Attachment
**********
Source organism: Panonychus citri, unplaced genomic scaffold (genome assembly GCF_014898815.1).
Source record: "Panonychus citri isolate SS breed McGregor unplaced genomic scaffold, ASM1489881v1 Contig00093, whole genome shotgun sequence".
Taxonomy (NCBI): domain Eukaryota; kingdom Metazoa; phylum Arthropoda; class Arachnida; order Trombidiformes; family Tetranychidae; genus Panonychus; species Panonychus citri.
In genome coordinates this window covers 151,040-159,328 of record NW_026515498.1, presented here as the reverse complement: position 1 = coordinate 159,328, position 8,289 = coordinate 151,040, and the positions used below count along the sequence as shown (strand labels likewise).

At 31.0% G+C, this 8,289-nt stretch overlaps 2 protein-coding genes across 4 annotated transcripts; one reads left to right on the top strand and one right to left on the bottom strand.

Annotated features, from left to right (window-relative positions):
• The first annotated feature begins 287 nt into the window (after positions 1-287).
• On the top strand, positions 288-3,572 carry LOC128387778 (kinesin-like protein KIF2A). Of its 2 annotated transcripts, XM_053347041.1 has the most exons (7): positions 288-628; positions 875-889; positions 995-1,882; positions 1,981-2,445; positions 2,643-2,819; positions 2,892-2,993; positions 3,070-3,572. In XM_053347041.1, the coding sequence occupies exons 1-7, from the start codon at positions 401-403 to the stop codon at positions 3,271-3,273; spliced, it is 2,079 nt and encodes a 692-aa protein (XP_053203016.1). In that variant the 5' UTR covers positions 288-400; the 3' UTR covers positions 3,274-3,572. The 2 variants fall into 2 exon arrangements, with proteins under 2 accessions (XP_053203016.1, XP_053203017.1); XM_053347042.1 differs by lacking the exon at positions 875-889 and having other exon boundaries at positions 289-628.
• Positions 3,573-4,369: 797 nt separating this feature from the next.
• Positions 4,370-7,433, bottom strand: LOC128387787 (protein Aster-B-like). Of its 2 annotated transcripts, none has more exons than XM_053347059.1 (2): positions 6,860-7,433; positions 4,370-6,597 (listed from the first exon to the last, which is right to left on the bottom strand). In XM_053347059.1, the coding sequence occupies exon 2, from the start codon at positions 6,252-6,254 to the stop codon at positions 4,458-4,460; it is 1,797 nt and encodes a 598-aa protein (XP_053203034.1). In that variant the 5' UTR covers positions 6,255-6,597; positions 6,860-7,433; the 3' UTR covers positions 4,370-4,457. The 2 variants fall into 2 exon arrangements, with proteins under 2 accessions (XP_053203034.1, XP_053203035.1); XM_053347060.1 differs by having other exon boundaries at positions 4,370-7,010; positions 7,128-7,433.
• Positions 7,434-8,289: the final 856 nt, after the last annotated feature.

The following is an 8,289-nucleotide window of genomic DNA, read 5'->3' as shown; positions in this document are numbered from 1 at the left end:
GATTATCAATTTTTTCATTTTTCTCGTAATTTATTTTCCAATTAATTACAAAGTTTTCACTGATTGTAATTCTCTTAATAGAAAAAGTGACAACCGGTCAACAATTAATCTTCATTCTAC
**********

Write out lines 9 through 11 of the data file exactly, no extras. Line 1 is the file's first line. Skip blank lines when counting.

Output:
• Positions 3,573-4,369: 797 nt separating this feature from the next.
• Positions 4,370-7,433, bottom strand: LOC128387787 (protein Aster-B-like). Of its 2 annotated transcripts, none has more exons than XM_053347059.1 (2): positions 6,860-7,433; positions 4,370-6,597 (listed from the first exon to the last, which is right to left on the bottom strand). In XM_053347059.1, the coding sequence occupies exon 2, from the start codon at positions 6,252-6,254 to the stop codon at positions 4,458-4,460; it is 1,797 nt and encodes a 598-aa protein (XP_053203034.1). In that variant the 5' UTR covers positions 6,255-6,597; positions 6,860-7,433; the 3' UTR covers positions 4,370-4,457. The 2 variants fall into 2 exon arrangements, with proteins under 2 accessions (XP_053203034.1, XP_053203035.1); XM_053347060.1 differs by having other exon boundaries at positions 4,370-7,010; positions 7,128-7,433.
• Positions 7,434-8,289: the final 856 nt, after the last annotated feature.